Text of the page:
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Psychology 2075
Corey Isaacs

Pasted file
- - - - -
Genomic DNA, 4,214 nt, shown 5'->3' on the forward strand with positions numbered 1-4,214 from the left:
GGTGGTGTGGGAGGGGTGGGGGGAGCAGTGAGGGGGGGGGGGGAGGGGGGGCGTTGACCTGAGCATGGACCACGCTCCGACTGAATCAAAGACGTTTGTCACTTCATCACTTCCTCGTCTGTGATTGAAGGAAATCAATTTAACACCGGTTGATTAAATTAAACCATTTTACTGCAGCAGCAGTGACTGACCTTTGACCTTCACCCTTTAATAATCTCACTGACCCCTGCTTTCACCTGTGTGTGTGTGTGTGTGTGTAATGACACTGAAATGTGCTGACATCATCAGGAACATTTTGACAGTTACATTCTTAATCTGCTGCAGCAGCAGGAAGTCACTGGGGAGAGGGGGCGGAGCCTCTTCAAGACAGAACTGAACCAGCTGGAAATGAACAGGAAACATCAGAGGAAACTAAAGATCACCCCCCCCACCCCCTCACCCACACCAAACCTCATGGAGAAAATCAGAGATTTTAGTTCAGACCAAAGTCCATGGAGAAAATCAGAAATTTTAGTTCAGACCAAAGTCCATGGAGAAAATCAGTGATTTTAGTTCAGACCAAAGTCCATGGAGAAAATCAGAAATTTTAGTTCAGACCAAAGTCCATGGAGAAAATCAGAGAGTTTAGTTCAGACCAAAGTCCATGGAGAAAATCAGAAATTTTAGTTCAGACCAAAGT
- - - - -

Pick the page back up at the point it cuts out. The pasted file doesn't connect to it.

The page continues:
Psychology 2075 Chapter 8 Notes (Pg.200-223) Sexually Transmitted Infections Introduction  STD refers only to infections causing symptoms  STI is more encompassing because it includes infections for which people have symptoms as well as those for which they have no symptoms  Worldwide of the 60 million people who have been infected with HIV, about half become infected between the ages of 15 and 24  STI-related stigma refers to an individual’s awareness that people will judge them negatively for having an STI  STI-related shame refers to the negative feelings people have about themselves when they receive an STI diagnosis  People with higher STI-related stigma and shame are less likely to be tested or screen for STIs Chlamydia  Chlamydia trachomatis is a bacterium that is spread by sexual contact and infects the genital organs of both males and females  Chlamydia has become the most prevalent bacterial sexually transmitted infection in Canada  When an individual consults a physician because of a urethral discharge his chances of having chlamydia are greater than this chances of having gonorrhea  This is important since chlamydia does not respond to the drugs used to cure gonorrhea Symptoms  Main symptoms in men are a thin, usually clear discharge and mild discomfort on urination appearing 7 to 21 days after infection  Symptoms are somewhat similar to the symptoms of gonorrhea in men, however gonorrhea tends to produce more painful urination and a more profuse pus-like discharge  Diagnosis is made from a urine sample in men and from a sample of cells from the cervix (or urine sample) in women  75% of the cases of chlamydia infection are asymptomatic in women while among men they are about 50% asymptomatic Treatment  Chlamydia is treated with azithromycin or one of the tetracyclines, it does not respond to penicillin  Poorly treated or undiagnosed cases may lead to urethral damage, epididymitis, Reiter’s syndrome, and proctitis in men who have had anal intercourse  Women with untreated or undiagnosed chlamydia may experience serious complications if not treated: pelvic inflammatory disease (PID) and possible infertility due to scarring of the fallopian tubes  A baby born to an infected mother may developed pneumonia or an eye infection Prevention  Goal of developing vaccine that would prevent infection  Vaccines have been developed that are effective in mice but certain technical obstacles prevent their use in humans  One of the most effective tools for prevention is screening since many people are asymptomatic and spread the disease unknowingly  Recommended that doctors routinely test all sexually active women under the age of 25 however most do not do so  In rural Nova Scotia, self-test screen kits were made available in a private setting to all high school girls  Anonymous self-testing is a promising method for screening individuals who would not see a medical professional for testing  On individual level best method for prevention is using a condom HPV  There are more than 40 different types of the human papillomavirus that are sexually transmitted  Some types cause genital warts and are low risk as they do not cause cancer while other types cause cervical cancer and are high-risk types  Some types have no symptoms at all, most cases are asymptomatic  HPV is not a reportable disease and so there’s no national Canadian data  It is estimated that between 20 and 33 percent of women have HPC and between 11 and 25 percent of women have the cancer causing type of HPV  Highest rate of HPV is usually among women under 25  Highly infectious disease, risk reduced but not diminished by condoms  It is transmitted through skin-to-skin contact most often from contact with the penis, scrotum, vagina, vulva or anus of the infected person  Genital warts are cauliflower-like warts appearing on the genitals, usually around the urethral opening of the penis, the shaft of the penis, or the scrotum in the male, and on the vulva, the walls of the vagina, or the cervix in the female; warts may also occur on the anus  Typically, these warts appear about 3-8months after intercourse with an infected person  HPV also causes almost all cases of cervical cancer, HPV 16 and 18 account for 70 percent of the cases of cervical cancer and HPV infection is also associated with cancer of the penis and anus  It can also be transmitted orally, those infected this way have an increased rate of oral cancers Diagnosis  Diagnosis through inspecting the warts and for women first indication is abnormal cells on a pap test Treatment  For the warts themselves, chemicals such as podophyllin or trichloroacetic acid can be applied to the warts. Aldara can also be used. These treatments are usually repeated several times and the warts then fall off  Cryotherapy involves freezing the warts off  Many cases of HPV infection go away on their own but others persist for long periods of time, risk of cervical cancer increases with longer infections Vaccine  Vaccine against HPV prevents most cases of cervical cancer  Gardasil protects against four HPV types that between them cause 70 percent of cervical cancers and no percent of genital warts o It is administered with 3 shots over a six-month period  Immunity lasts atleast 5 years, probably more  Cervarix is a newer vaccine that protects against two HPV types that cause 70 percent of cervical cancers Genital Herpes  Genital herpes is a disease of the genital organs caused by the herpes simplex virus (HSV)  It is transmitted by sexual intercourse and by oral-genital sex  Two strains of HSV are circulating: HSV-1 and HSV-2  In the past, HSV-2 caused genital herpes and HSV-1 caused cold sores around the mouth but today there is more crossing over  Genital herpes then can be caused by either HSV-1 or HSV-2  Estimated that more than 20% of Canadian adults are infected o Ex. In BC the rate of HSV-2 among women is 17% o The rate increases with age, reaching 28% by age 44 o Rate of HSV-2 is lower among women in Ontario than in BC reaching 16% by age 44  Rates higher among individuals who have had more sexual partners  Of those that test positive for HSV-2 in their blood, only 14% report having been diagnosed with herpes  Of those with HSV-1 in their blood but not HSV-2, 2% report having diagnosed with genital herpes  The great majority of people with HSV are asymptomatic and are not aware that they are infected, these people transmit the disease to others unknowingly Symptoms  Symptoms of genital herpes caused by HSV-2 are small, painful bumps or blisters on the genitals  Typically they appear within 2 or 3 weeks of infection o In women they are usually found on the vaginal lips; in men, they usually occur on the penis o May appear around anus if the person has had anal intercourse o The blisters can burst and be quite painful o Fever, painful urination and headaches may occur o The blisters heal on their own in about 3 weeks in the first episode of infection o The virus continues to live in the body, but may remain dormant for the rest of the person’s life o But the symptoms may recur unpredictably, so that the person repeatedly undergoes 7-14 day periods of sores o HSV-1 infection tends to be less severe  People with herpes are most infectious when they are having an active outbreak  People are infectious even when there is no outbreak or if they have never been symptomatic, so there is no completely safe period Treatment  Currently, there is no cure; no known drug that kills the virus  Researchers are pursuing two solutions: drugs that treat symptoms in someone who is already infected and vaccinations that prevent herpes  Acyclovir (Zovirax) prevents or reduced the recurring symptoms although it does not cure the disease  Valacyclovir (Valtrex) and famciclovir (Famvir) are newer drugs that are even more effective at shortening outbreaks and suppressing recurrences  These drugs reduce the rates of transmission from an infected partner to an uninfected one  Scientists are actively working to create a method for immunization against herpes Long-Term Consequences  Men or women with recurrent herpes may develop complications such as meningitis or narrowing of the urethra due to scarring, leading to difficulty with urinating  Most people with herpes are not affected by this though  Another complication is that herpes increases one’s risk of becoming infected with HIV (open blisters make it easy for HIV to enter the body)  Other complication is transfer of the virus from mother to infant in childbirth, which in some cases leads to serious illness or death in the baby  Risk of transmission is highest in women who have recently been infected and are having their first outbreak  C-Sections are usually preformed on women with an outbreak Psychological Aspects: Coping with Herpes Those who are unaware they have the disease are still happily sexually active not knowingly spreading the disease to others. At the same time there are those persons who experience frequent, severe, painful recurrences. Many people with herpes feel stigmatized because of their disease and believe they should abstain from sex to avoid infecting others. HIV Infection and AIDS  First AIDS case in Canada was reported in February 1982  Stands for Acquired Immune Deficiency Syndrome  The virus that causes AIDS, HIV was identified in 1984 and another strain of the virus; HIV-2 has been identified and is found almost exclusively in Africa while HIV-1 accounts for almost all infections in North America  HIV destroys the body’s natural system of immunity to diseases An Epidemic?  By end of 2008, 21300 persons in Canada had been diagnosed as having AIDS and 63% had died from it  Estimated that 33 million people worldwide are infected with HIV  However, as the number of people with HIV worldwide continues to grow, the number of new infections each year has been decreasing Transmission  HIV is spread in four ways: o By Sexual Intercourse o By contaminated blood o By contaminated hypodermic needles o From an infected woman to her baby during pregnancy and childbirth  Statistics indicated that Canadians with HIV/AIDS are: o 56% men who have sex with men o 18% people who inject drugs o 2% men who have sex with men and use injection drugs o 18% heterosexuals who have had sexual contact with infected individuals o 2% recipients of contaminated blood transfusions o 1% at birth from an infected mother o Most likely to be exposed to HIV in early 20s  Worldwide, 70% of the cases result from heterosexual transmission  The sexual activity most likely to spread HIV is anal intercourse, receiving partner puts one most at risk o True for both men and women regardless of sexual orientation  Statistically, the greater your number of sexual partners, the greater your risk of getting infected with HIV  Penile-vaginal or anal intercourse is riskier if it is with a person who is infected with HIV, has engaged in high-risk behaviours, is hemophiliac, is from a country where there is a high rate of HIV infection, or if condoms are not used.  Cumulative risk is the likelihood of contracting an STI after repeated unprotected exposure The Virus  HIV is one of a group of retroviruses  Retroviruses reproduce only in living cells of host species (humans)  Invade host cell, each time host cell divides, copies of the virus are produced along with more host cells, each containing genetic code of the virus  Current research is aimed at finding drugs that will prevent the virus from infecting new cells, two strains of HIV in NA, HIV-1 and HIV-2  Several subgroups of HIV-1 that differ genetically  HIV particularly invades a group of white blood cells called CD4+ T-lymphocytes  T-Cells are critical to body’s immune response fighting off infections  When HIV reproduces, destroys infected T cell  Eventually number of T cells is so reduced that infections cannot be fought off  Two coreceptors for HIV, CCR5 and CXCR4 which allow HIV to enter T cells  CCR5 important coreceptors in early stages while CXCR4 important in later stages The Disease Four broad classes of manifestations of HIV infection: 1. Primary Infection: begins with the initial infection with the virus and development of antibodies to it over the next 2-8 weeks. No immediate symptoms, usually starts with fever or sore throat. Stage lasts as long as the person keeps feeling well and T4 cell count stays around 100 cells per cubic millimeter of blood, can still infect people at this stage. 2. Asymptomatic Infection: Infected with virus, show no symptoms, lymphadenopathy frequently present. Symptoms such as swollen lymph glands and night sweats not immediately life-threatening, these asymptomatic carriers can infect other persons. 3. Progressive infection: Conditions that indicate immune system is sufficiently repressed and unable to fight off infections. Many infected persons go on to develop symptoms such as fever, chronic diarrhea, unexplained weight loss, fatigue, chronic yeast infections, shingles, or abnormal or cancerous cell in the cervix. T4 cell count drops by half (500), immune system silently failing. Treatment with AZT, DDI, and other drugs may begin at this time. 4. AIDS-defining opportunistic infection: diagnosis of AIDS applied when person is affected by life-threatening opportunistic infections such as Pneumocystis carinii pneumonia (PCP) and Kaposi’s sarcoma (KS), a rare form of skin cancer. Diagnosis also used when cancers of lymph tissue are present and person shows positive test for HIV antibodies. Virus can infect cells of the brain; symptoms then include seizures and mental problems. T cell count below 200 is by itself an indication of AIDS. Diagnosis  Blood test detects presence of antibodies to HIV using ELISA (enzyme-linked immuno-sorbent assay) technique. Easy and cheap. o Can be used to screen all donated blood in Canada o Helps people determine if they are HIV positive but asymptomatic carrier  This is important because if people suspect they are infected and find out through blood test they are they need to be responsible  ELISA is a highly accurate test, but it does produce a small number of false positives – saying HIV antibodies are present when they really aren’t  Positive ELISA test should always be confirmed by a 2 more specific test  Other major test is using Western blot or immunoblot method o More expensive and difficult to perform, not practical for mass screening of blood as ELISA is o Highly accurate, useful in confirming positive test from ELISA  Both tests only detect presence of HIV antibodies, do no predict whether person will develop symptoms or will progress to AIDS classification  Drawback to ELISA test is that it has a long waiting period  Rapid test approved for use in Canada, takes 60 seconds and only detects antibodies to HIV-1, only intended as a screening test  Now a home test kit for HIV available in the US but not in Canada, involves finger prick and then dried blood spots are mailed to a laboratory for anonymous testing Treatment  Not yet any cure for aids, but AZT has been used widely as it stops the virus from multiplying  It cannot repair the person’s damaged immune system and has many side effects, cannot be used by some people, or can only be used for limited periods of time  Effort to find new drugs that will slow or stop progression of the disease  DDI (dideoxyinosine or didanosine) and DDC (dideoxycytidine) are two examples  Slow progression of the disease by preventing replication of the virus  D4T is a similar drug, collectively these drugs are called ART (antiretroviral therapy)  Major breakthrough came in 1996, protease inhibitors  These inhibitors attack the viral enzyme protease which is necessary for HIV to make copies of itself and multiply  Second breakthrough came in 2006, darunavir, a drug that acts on viruses that are resistant to the protease inhibitors  Most patients today take a “drug cocktail